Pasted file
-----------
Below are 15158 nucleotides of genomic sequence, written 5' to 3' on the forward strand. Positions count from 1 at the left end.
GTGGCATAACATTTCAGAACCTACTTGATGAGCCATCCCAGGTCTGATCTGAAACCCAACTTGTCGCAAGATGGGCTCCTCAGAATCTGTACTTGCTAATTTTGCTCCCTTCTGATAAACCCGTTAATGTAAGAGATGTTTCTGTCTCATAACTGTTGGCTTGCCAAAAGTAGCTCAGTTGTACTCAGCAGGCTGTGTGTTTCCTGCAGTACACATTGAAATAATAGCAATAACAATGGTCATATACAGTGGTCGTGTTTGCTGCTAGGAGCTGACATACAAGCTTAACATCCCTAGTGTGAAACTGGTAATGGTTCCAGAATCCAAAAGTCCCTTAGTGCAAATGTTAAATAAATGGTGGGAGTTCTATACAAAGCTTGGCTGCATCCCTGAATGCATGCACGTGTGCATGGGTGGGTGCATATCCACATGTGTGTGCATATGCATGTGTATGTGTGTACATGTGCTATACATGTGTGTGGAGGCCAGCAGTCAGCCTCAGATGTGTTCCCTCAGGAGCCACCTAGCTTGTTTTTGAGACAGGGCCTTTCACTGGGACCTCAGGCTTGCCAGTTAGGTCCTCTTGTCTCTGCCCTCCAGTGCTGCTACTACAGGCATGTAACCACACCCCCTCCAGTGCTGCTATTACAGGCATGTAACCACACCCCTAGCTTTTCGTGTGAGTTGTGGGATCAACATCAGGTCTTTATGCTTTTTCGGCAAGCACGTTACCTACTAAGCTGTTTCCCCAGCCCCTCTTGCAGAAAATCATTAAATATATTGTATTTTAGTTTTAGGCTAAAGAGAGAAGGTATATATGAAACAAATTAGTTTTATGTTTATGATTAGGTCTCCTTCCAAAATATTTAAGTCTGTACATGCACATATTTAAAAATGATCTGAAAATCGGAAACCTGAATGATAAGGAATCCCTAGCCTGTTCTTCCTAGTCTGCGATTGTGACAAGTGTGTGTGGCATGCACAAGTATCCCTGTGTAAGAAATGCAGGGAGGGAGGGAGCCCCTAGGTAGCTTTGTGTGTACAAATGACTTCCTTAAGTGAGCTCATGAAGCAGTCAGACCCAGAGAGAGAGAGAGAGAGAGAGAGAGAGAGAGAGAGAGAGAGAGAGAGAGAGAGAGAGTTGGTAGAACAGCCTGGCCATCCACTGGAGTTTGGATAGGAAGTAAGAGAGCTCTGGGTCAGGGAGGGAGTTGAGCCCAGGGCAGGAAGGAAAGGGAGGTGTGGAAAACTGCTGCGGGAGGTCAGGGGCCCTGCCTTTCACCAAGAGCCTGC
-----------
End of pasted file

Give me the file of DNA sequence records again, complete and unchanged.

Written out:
Below are 15158 nucleotides of genomic sequence, written 5' to 3' on the forward strand. Positions count from 1 at the left end.
GTGGCATAACATTTCAGAACCTACTTGATGAGCCATCCCAGGTCTGATCTGAAACCCAACTTGTCGCAAGATGGGCTCCTCAGAATCTGTACTTGCTAATTTTGCTCCCTTCTGATAAACCCGTTAATGTAAGAGATGTTTCTGTCTCATAACTGTTGGCTTGCCAAAAGTAGCTCAGTTGTACTCAGCAGGCTGTGTGTTTCCTGCAGTACACATTGAAATAATAGCAATAACAATGGTCATATACAGTGGTCGTGTTTGCTGCTAGGAGCTGACATACAAGCTTAACATCCCTAGTGTGAAACTGGTAATGGTTCCAGAATCCAAAAGTCCCTTAGTGCAAATGTTAAATAAATGGTGGGAGTTCTATACAAAGCTTGGCTGCATCCCTGAATGCATGCACGTGTGCATGGGTGGGTGCATATCCACATGTGTGTGCATATGCATGTGTATGTGTGTACATGTGCTATACATGTGTGTGGAGGCCAGCAGTCAGCCTCAGATGTGTTCCCTCAGGAGCCACCTAGCTTGTTTTTGAGACAGGGCCTTTCACTGGGACCTCAGGCTTGCCAGTTAGGTCCTCTTGTCTCTGCCCTCCAGTGCTGCTACTACAGGCATGTAACCACACCCCCTCCAGTGCTGCTATTACAGGCATGTAACCACACCCCTAGCTTTTCGTGTGAGTTGTGGGATCAACATCAGGTCTTTATGCTTTTTCGGCAAGCACGTTACCTACTAAGCTGTTTCCCCAGCCCCTCTTGCAGAAAATCATTAAATATATTGTATTTTAGTTTTAGGCTAAAGAGAGAAGGTATATATGAAACAAATTAGTTTTATGTTTATGATTAGGTCTCCTTCCAAAATATTTAAGTCTGTACATGCACATATTTAAAAATGATCTGAAAATCGGAAACCTGAATGATAAGGAATCCCTAGCCTGTTCTTCCTAGTCTGCGATTGTGACAAGTGTGTGTGGCATGCACAAGTATCCCTGTGTAAGAAATGCAGGGAGGGAGGGAGCCCCTAGGTAGCTTTGTGTGTACAAATGACTTCCTTAAGTGAGCTCATGAAGCAGTCAGACCCAGAGAGAGAGAGAGAGAGAGAGAGAGAGAGAGAGAGAGAGAGAGAGAGAGAGAGAGAGTTGGTAGAACAGCCTGGCCATCCACTGGAGTTTGGATAGGAAGTAAGAGAGCTCTGGGTCAGGGAGGGAGTTGAGCCCAGGGCAGGAAGGAAAGGGAGGTGTGGAAAACTGCTGCGGGAGGTCAGGGGCCCTGCCTTTCACCAAGAGCCTGC